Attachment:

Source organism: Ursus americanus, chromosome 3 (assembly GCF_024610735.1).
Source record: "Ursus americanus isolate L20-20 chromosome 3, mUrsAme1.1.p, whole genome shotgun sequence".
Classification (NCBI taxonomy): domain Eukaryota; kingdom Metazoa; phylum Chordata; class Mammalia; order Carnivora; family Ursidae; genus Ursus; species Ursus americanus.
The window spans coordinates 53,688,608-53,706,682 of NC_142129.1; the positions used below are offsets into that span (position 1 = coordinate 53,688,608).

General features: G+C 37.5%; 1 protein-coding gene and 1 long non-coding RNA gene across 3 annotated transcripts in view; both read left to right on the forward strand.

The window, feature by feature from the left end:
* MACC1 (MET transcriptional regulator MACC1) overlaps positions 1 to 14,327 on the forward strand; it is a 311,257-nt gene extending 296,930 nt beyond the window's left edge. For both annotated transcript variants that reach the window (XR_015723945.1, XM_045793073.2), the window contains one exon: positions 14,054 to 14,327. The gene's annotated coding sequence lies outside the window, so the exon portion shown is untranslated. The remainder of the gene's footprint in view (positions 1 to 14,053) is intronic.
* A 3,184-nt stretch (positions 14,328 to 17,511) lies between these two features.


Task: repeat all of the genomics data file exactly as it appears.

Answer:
Source organism: Ursus americanus, chromosome 3 (assembly GCF_024610735.1).
Source record: "Ursus americanus isolate L20-20 chromosome 3, mUrsAme1.1.p, whole genome shotgun sequence".
Classification (NCBI taxonomy): domain Eukaryota; kingdom Metazoa; phylum Chordata; class Mammalia; order Carnivora; family Ursidae; genus Ursus; species Ursus americanus.
The window spans coordinates 53,688,608-53,706,682 of NC_142129.1; the positions used below are offsets into that span (position 1 = coordinate 53,688,608).

General features: G+C 37.5%; 1 protein-coding gene and 1 long non-coding RNA gene across 3 annotated transcripts in view; both read left to right on the forward strand.

The window, feature by feature from the left end:
* MACC1 (MET transcriptional regulator MACC1) overlaps positions 1 to 14,327 on the forward strand; it is a 311,257-nt gene extending 296,930 nt beyond the window's left edge. For both annotated transcript variants that reach the window (XR_015723945.1, XM_045793073.2), the window contains one exon: positions 14,054 to 14,327. The gene's annotated coding sequence lies outside the window, so the exon portion shown is untranslated. The remainder of the gene's footprint in view (positions 1 to 14,053) is intronic.
* A 3,184-nt stretch (positions 14,328 to 17,511) lies between these two features.